I’ve been in my fair share of trouble through the years. So, should the Montana Standard publish a picture of my mother for every headlock I’ve generously applied to those who needed it? Let’s just say her headlocks hurt worse, so do your damnedest.

Mike had to turn his father in for something that just doesn’t make sense. I can’t get my head around it. Neither can he. And making a few extra bucks selling a newspaper with a misleading and hurtful headline like this isn’t helping matters either.

Those who were duped by Dave will see justice – monetarily and criminally. Reportedly there are means to pay judgments from the State Bar of Montana, so clients will be able to retrieve any money that has been misappropriated. Unfortunately that’s not even scratching the surface of everyone this is affecting.

Mike and Angela are fantastic people. They raised a wonderful family in Anaconda and will continue to do so in Helena. Mike has been a good friend and a mentor to me and my family. Angela has been a champion for Anaconda students and is continuing that legacy for all Montanans since her appointment to Lt. Gov. In fact, the only questionable thing I can say about Mike is he probably needs a little help training his dogs how to not jump a fence.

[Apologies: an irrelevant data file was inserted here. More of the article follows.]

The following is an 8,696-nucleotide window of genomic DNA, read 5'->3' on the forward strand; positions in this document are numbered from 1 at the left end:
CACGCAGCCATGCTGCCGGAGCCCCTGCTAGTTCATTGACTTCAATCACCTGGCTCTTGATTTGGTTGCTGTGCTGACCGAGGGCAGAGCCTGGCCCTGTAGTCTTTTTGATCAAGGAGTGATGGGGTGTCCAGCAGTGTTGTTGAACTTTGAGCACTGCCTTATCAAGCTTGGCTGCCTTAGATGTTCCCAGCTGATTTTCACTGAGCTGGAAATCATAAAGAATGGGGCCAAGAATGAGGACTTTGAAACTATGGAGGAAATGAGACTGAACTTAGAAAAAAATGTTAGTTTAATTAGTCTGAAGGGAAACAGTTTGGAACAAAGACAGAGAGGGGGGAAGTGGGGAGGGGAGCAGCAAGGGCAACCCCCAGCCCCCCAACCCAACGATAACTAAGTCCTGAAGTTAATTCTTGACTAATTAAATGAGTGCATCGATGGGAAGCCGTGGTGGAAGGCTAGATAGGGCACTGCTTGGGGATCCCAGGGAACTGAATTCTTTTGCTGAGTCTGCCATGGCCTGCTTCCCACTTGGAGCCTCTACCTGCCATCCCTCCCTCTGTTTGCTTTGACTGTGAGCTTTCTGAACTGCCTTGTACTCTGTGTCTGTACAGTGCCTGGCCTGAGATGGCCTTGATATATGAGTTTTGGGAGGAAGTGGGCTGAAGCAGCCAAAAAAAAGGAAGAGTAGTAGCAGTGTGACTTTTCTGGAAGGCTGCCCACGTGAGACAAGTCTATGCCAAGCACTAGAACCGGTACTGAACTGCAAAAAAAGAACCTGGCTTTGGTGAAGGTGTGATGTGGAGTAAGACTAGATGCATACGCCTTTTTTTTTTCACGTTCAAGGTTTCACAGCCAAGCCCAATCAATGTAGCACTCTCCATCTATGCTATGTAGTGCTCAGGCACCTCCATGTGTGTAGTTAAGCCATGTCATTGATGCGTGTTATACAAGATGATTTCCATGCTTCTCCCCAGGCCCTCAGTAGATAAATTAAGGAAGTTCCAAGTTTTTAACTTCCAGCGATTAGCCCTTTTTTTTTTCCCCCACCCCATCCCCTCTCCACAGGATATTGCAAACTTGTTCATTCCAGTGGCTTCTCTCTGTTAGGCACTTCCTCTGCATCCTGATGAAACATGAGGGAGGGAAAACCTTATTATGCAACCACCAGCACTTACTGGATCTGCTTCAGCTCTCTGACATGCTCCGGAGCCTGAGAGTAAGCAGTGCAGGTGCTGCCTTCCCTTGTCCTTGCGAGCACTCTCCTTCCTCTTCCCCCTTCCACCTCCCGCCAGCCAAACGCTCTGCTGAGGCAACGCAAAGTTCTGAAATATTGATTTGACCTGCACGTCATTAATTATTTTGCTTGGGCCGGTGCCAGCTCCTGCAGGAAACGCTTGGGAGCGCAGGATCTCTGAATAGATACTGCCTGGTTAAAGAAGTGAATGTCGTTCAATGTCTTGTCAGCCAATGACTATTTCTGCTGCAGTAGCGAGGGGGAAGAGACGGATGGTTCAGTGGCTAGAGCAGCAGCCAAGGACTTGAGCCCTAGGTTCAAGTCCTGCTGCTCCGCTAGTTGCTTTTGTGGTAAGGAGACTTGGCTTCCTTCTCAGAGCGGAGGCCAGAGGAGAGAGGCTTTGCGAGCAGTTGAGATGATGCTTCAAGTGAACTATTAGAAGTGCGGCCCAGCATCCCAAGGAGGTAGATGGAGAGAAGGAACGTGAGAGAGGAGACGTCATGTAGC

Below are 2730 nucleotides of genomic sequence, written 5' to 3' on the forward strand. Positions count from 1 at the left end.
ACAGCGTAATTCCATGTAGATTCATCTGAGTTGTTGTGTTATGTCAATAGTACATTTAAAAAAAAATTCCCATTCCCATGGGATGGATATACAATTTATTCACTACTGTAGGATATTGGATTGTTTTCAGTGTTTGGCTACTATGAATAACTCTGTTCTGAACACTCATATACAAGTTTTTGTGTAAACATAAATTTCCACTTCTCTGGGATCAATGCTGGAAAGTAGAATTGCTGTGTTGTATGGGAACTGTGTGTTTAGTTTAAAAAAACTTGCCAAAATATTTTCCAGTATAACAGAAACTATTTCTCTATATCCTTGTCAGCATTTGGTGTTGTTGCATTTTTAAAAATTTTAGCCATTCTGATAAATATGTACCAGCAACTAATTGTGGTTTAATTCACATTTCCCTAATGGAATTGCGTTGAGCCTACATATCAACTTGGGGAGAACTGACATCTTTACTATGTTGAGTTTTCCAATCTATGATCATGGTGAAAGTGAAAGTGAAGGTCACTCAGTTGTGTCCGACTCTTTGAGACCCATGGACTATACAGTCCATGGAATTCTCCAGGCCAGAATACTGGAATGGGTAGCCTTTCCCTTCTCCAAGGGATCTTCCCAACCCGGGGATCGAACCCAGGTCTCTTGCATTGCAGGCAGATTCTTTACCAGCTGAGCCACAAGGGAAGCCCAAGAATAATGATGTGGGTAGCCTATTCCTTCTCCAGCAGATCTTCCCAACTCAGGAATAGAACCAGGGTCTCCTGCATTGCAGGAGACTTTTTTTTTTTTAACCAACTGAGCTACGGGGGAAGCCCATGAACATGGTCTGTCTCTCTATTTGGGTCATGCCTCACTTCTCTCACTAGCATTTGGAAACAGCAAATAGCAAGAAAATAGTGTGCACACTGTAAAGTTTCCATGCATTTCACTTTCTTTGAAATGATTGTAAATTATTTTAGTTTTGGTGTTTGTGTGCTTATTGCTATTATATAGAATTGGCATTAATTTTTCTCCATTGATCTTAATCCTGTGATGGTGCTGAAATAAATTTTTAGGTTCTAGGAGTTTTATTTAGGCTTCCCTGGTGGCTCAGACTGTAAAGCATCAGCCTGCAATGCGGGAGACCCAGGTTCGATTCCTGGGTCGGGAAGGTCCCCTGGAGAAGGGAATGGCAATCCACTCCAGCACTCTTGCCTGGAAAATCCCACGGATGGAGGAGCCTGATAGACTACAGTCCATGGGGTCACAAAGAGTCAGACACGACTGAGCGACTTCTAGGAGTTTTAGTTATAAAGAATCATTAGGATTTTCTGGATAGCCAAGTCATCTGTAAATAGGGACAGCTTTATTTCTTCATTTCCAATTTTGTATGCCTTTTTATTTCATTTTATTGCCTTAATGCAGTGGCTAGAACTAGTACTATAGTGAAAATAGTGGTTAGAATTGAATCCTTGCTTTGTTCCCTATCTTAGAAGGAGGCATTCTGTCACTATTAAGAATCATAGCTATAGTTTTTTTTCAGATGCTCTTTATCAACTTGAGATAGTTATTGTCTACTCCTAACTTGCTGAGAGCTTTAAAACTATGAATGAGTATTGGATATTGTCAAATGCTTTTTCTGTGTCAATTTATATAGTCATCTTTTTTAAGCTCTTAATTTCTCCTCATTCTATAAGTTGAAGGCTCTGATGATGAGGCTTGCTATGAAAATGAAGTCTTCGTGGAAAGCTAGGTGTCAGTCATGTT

Now on to Dave.

This just kills me. Dave has been in my life since I was a little asshole. He coached my baseball All Star team. I wish I still had the vivid-green coat with yellow trim he paid for every member of the team to have – each one had our names on the front.

He looked the other way in group settings when we were disrespectful little assholes in high school, only to corner us one by one and read us the riot act individually. He tells the story of us thinking we were sneaky while throwing parties at the family cabin on Georgetown Lake, and how he always knew when we were there because of our signatures of times and dates in the guestbook. Wow were we dumb.

He coaxed me into being a member of American Legion, one of the better decisions I’ve made in my adult life. He was a guiding light to Legionnaires battling for better medical coverage and treatment, and disability and retirement compensation throughout the country. He worked for a year straight without much sleep battling to get the Southwestern Montana Veterans Home built in Anaconda from 2009 to March of 2010, when it was awarded to Butte. To date, for whatever reason, ground has still not been broke on the facility. In my opinion, vets would already be enjoying it if the home was awarded to the rightful place here in Anaconda.